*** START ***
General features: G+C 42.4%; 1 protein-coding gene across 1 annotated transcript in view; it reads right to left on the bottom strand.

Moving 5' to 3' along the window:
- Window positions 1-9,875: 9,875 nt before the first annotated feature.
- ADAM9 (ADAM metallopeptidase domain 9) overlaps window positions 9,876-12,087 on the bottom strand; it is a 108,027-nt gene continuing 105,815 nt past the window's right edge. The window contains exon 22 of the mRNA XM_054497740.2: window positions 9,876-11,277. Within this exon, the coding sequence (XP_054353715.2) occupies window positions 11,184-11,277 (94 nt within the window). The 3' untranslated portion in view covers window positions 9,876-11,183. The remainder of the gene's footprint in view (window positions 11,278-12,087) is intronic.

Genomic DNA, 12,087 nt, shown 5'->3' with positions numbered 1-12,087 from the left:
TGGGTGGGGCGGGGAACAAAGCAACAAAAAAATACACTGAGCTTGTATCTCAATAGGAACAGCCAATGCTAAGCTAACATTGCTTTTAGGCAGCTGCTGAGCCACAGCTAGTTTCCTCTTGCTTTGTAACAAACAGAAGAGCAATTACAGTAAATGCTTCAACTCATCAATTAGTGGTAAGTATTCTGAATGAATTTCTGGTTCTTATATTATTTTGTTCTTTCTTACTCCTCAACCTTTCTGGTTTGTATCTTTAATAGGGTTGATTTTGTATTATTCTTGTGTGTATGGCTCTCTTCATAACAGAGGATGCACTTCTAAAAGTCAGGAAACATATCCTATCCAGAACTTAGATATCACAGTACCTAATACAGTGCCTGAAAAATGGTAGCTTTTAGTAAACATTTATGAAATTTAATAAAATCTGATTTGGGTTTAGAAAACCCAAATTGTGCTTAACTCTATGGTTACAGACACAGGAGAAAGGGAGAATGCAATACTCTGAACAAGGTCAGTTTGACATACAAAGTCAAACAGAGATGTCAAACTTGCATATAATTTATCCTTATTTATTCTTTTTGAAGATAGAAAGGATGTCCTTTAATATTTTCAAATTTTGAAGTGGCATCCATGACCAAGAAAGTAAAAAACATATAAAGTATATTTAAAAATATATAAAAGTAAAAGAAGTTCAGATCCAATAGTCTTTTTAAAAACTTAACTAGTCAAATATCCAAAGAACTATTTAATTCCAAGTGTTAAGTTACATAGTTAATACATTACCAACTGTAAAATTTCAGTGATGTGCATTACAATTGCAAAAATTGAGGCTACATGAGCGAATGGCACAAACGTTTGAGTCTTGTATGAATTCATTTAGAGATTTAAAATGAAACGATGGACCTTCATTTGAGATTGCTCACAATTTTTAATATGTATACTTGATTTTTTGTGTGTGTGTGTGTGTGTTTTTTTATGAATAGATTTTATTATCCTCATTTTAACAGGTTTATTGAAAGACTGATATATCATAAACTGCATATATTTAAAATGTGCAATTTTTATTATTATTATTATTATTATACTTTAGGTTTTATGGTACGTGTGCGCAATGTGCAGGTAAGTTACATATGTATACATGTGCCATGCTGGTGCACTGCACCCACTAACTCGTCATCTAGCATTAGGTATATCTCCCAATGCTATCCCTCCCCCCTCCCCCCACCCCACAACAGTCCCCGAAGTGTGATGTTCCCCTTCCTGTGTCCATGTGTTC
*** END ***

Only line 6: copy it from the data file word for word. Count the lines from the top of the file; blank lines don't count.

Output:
TGGGTGGGGCGGGGAACAAAGCAACAAAAAAATACACTGAGCTTGTATCTCAATAGGAACAGCCAATGCTAAGCTAACATTGCTTTTAGGCAGCTGCTGAGCCACAGCTAGTTTCCTCTTGCTTTGTAACAAACAGAAGAGCAATTACAGTAAATGCTTCAACTCATCAATTAGTGGTAAGTATTCTGAATGAATTTCTGGTTCTTATATTATTTTGTTCTTTCTTACTCCTCAACCTTTCTGGTTTGTATCTTTAATAGGGTTGATTTTGTATTATTCTTGTGTGTATGGCTCTCTTCATAACAGAGGATGCACTTCTAAAAGTCAGGAAACATATCCTATCCAGAACTTAGATATCACAGTACCTAATACAGTGCCTGAAAAATGGTAGCTTTTAGTAAACATTTATGAAATTTAATAAAATCTGATTTGGGTTTAGAAAACCCAAATTGTGCTTAACTCTATGGTTACAGACACAGGAGAAAGGGAGAATGCAATACTCTGAACAAGGTCAGTTTGACATACAAAGTCAAACAGAGATGTCAAACTTGCATATAATTTATCCTTATTTATTCTTTTTGAAGATAGAAAGGATGTCCTTTAATATTTTCAAATTTTGAAGTGGCATCCATGACCAAGAAAGTAAAAAACATATAAAGTATATTTAAAAATATATAAAAGTAAAAGAAGTTCAGATCCAATAGTCTTTTTAAAAACTTAACTAGTCAAATATCCAAAGAACTATTTAATTCCAAGTGTTAAGTTACATAGTTAATACATTACCAACTGTAAAATTTCAGTGATGTGCATTACAATTGCAAAAATTGAGGCTACATGAGCGAATGGCACAAACGTTTGAGTCTTGTATGAATTCATTTAGAGATTTAAAATGAAACGATGGACCTTCATTTGAGATTGCTCACAATTTTTAATATGTATACTTGATTTTTTGTGTGTGTGTGTGTGTGTTTTTTTATGAATAGATTTTATTATCCTCATTTTAACAGGTTTATTGAAAGACTGATATATCATAAACTGCATATATTTAAAATGTGCAATTTTTATTATTATTATTATTATTATACTTTAGGTTTTATGGTACGTGTGCGCAATGTGCAGGTAAGTTACATATGTATACATGTGCCATGCTGGTGCACTGCACCCACTAACTCGTCATCTAGCATTAGGTATATCTCCCAATGCTATCCCTCCCCCCTCCCCCCACCCCACAACAGTCCCCGAAGTGTGATGTTCCCCTTCCTGTGTCCATGTGTTC